For Landau transitions, since N^{} = 1, all the variants _{i} recreate the same orientational crystal, which is _{1}; and, in consequence, during thermal cycles, = = = = N^{} = 1. For reconstructive transitions, to our knowledge, there is no general formula that gives .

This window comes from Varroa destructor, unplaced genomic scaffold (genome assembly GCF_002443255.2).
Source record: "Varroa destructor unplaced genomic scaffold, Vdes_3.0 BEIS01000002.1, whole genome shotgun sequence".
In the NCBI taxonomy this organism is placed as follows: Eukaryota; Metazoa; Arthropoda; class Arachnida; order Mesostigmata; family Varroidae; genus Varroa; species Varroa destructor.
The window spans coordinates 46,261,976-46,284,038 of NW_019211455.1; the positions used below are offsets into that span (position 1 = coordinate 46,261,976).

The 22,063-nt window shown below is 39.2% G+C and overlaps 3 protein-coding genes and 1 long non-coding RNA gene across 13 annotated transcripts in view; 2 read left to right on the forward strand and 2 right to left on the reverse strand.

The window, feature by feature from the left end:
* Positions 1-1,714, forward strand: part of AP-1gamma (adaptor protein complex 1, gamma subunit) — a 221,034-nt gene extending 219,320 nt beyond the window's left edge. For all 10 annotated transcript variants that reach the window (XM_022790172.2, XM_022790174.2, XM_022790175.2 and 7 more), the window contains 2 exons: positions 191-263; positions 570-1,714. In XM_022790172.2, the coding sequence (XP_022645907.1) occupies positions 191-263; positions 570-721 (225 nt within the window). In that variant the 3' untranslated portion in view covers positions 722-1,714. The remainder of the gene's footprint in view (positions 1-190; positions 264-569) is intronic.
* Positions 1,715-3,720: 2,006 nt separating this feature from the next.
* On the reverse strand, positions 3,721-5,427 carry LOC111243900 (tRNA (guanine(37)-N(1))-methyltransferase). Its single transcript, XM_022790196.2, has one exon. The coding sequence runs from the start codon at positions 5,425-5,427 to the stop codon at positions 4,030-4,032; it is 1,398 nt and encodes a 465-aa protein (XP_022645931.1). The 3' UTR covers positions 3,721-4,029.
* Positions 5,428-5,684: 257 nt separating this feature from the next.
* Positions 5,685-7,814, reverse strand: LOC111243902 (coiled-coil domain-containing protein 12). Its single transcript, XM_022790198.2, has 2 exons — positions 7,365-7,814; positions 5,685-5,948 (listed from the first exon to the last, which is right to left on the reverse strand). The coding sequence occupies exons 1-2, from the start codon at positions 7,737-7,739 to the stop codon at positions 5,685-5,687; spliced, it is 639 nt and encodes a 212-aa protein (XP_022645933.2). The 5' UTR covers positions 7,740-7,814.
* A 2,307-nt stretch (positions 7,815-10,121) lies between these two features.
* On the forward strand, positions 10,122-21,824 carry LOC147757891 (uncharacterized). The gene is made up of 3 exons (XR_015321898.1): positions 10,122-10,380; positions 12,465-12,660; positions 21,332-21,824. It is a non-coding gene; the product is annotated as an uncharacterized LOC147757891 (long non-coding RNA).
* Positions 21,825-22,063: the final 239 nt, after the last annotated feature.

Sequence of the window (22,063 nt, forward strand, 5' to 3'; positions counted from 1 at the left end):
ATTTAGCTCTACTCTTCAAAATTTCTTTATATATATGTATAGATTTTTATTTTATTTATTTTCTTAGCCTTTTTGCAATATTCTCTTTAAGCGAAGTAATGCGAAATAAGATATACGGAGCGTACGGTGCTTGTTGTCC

This theoretical `thermal cycling problem' is close to the one encountered in parent grain reconstruction from EBSD data. Only the orientations of a limited number of daughter grains is known in the data but one would like to reconstruct the parent grains and know their location and orientation. This is useful to determine if cracks occur and propagate at parent grain boundaries (Gourgues et al., 2000), or to better understand why and how variant selection occurs during successive heating and cooling treatments (Gey & Humbert, 2003; Standford & Bate, 2005). In order to determine the possible parent crystals of a finite set of variants {_{i}}, one may imagine the inverse transition such that each _{i} becomes a parent crystal of a set of crystals {_{k}}. The number of possible parent crystals of the crystals _{i} is then given by the set of all the daughter crystals _{k} that have _{i} as parent crystals. This problem has been treated by Humbert et al. (1995) for Burgers transitions. This section generalizes this approach with the help of the algebraic notions presented in the previous sections. Both problems (calculation of and determination of parent grains) require the resolution of the same intermediate problem: assuming that the orientations of two variants are known, how many distinct crystals (i.e. with distinct orientations) can be their parent?